While Route 128 companies spent resources to keep knowledge secret – inhibiting and preventing the growth of the high tech industry – in California this was not possible. And so, Silicon Valley – freed of the milestone of monopolization – grew by leaps and bounds as employees left to start new firms, rejoined old firms and generally spread socially useful knowledge far and wide.

About simultaneous inventions [Pages 229-235]
The authors add interesting examples when simultaneous discoveries were made, including the sad story of tesla vs. Marconi. “So, why did N. Tesla Broadcasting Co. not hold a complete monopoly over radio communications in the U.S. until late in the 1920s? Why did Nikola Tesla die poor while Marconi enriched himself, on his way to a Nobel prize? Because now like then, the game of patenting and intellectual monopoly is not all that democratic and open to the little guys as Ms. Khan’s recent and altogether interesting book would have us to believe. So it is the case that Marconi, supported by the likes of Edison and Carnegie, kept hammering the U.S. Patent Office until, in 1904, they reversed course and gave Marconi a patent for the invention of radio. We read that “The reasons for this have never been fully explained, but the powerful financial backing for Marconi in the United States suggests one possible explanation.”[…] The story of injustice to Nikola Tesla has a tragicomic ending: in 1943 the U.S. Supreme Court upheld Tesla’s radio patent reversing the earlier decision of the U.S. Patent Office. Of course, Tesla was dead by this time – and indeed that is why he was awarded the patent. The United States Government had been sued by the Marconi Company for use of its patents during the First World War. By awarding the patent to Tesla, they eliminated the claim by Marconi – and faced no similar claim from Tesla, who, being dead, was unable to sue. [Pages 232-33]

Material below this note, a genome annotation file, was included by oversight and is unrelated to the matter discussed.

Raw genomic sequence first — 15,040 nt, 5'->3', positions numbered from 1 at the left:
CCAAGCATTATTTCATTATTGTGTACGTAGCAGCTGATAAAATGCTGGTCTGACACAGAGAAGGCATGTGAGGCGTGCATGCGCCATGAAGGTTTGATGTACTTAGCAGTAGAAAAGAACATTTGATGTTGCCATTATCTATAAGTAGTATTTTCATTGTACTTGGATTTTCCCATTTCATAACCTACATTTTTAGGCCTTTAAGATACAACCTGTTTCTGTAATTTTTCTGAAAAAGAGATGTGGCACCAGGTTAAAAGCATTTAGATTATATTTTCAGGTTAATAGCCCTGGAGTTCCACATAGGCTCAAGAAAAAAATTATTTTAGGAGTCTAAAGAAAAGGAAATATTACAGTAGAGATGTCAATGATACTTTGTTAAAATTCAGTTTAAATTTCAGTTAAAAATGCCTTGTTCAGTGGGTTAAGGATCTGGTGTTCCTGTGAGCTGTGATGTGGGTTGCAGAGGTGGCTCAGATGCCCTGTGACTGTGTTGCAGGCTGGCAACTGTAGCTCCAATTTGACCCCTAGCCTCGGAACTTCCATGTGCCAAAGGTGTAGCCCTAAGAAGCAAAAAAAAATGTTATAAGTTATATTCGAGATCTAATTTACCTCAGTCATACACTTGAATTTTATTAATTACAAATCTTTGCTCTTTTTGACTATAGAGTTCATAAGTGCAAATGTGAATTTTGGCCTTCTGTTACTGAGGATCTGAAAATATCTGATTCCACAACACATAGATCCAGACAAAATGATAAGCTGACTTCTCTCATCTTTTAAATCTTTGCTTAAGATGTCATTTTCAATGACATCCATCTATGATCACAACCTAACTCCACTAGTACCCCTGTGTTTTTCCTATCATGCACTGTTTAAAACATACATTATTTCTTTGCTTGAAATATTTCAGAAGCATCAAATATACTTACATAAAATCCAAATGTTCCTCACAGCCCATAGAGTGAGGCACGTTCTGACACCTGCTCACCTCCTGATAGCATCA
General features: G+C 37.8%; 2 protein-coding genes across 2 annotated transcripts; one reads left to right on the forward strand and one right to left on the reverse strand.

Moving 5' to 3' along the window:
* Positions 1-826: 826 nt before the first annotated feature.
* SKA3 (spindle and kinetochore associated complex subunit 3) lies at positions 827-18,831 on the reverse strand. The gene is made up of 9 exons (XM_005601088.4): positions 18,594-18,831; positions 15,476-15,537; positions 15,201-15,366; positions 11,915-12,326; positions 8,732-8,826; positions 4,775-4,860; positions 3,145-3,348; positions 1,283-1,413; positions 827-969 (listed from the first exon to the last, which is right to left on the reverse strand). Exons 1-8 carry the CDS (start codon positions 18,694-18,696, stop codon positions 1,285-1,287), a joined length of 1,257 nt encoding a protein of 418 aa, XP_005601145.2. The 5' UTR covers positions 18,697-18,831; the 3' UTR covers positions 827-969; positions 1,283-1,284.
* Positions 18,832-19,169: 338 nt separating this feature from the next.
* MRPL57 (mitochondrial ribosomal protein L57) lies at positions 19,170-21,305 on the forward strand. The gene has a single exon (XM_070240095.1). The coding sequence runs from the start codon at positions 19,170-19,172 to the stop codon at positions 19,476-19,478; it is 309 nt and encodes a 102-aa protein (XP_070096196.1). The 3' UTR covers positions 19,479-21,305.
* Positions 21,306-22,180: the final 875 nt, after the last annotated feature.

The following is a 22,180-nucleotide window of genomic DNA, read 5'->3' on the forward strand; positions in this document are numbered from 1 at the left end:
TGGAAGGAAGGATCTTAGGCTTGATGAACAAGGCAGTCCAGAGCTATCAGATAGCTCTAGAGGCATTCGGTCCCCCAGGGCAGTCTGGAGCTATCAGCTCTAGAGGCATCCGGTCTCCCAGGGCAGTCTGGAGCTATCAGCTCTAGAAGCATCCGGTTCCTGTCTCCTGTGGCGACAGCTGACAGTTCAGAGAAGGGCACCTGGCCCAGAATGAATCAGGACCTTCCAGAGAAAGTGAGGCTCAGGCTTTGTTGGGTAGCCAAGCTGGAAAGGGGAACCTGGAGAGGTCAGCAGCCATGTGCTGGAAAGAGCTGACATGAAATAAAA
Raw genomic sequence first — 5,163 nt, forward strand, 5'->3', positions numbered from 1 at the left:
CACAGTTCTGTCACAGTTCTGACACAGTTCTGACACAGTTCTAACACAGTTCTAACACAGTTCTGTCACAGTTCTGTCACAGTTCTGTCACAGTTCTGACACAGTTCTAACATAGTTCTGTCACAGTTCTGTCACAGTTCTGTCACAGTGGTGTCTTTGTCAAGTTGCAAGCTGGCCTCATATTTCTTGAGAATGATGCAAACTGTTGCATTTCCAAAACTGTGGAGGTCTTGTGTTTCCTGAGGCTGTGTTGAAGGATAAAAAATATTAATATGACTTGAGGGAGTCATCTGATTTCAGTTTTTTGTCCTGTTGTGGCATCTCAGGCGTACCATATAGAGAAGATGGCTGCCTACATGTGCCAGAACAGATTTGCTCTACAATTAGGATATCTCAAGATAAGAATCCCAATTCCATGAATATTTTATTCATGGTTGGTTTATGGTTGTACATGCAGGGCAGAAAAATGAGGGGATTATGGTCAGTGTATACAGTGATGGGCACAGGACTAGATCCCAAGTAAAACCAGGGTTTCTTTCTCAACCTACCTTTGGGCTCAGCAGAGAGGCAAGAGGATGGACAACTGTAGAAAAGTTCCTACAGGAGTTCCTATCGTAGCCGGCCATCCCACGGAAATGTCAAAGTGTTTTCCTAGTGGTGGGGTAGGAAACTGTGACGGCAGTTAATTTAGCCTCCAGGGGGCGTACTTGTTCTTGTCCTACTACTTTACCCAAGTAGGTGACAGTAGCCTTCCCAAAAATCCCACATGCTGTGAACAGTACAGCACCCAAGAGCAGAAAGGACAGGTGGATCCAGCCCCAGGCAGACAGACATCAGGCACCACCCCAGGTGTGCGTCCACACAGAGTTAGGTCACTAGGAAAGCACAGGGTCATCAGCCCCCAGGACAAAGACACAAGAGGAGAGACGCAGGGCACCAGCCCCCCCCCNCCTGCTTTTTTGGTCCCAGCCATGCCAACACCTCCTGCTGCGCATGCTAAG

For reference Khan, Z. [2005], The Democratization of Invention. Patents and Copyrights in American Development, 1790-1920. Cambridge University Press.

More in part 3, soon…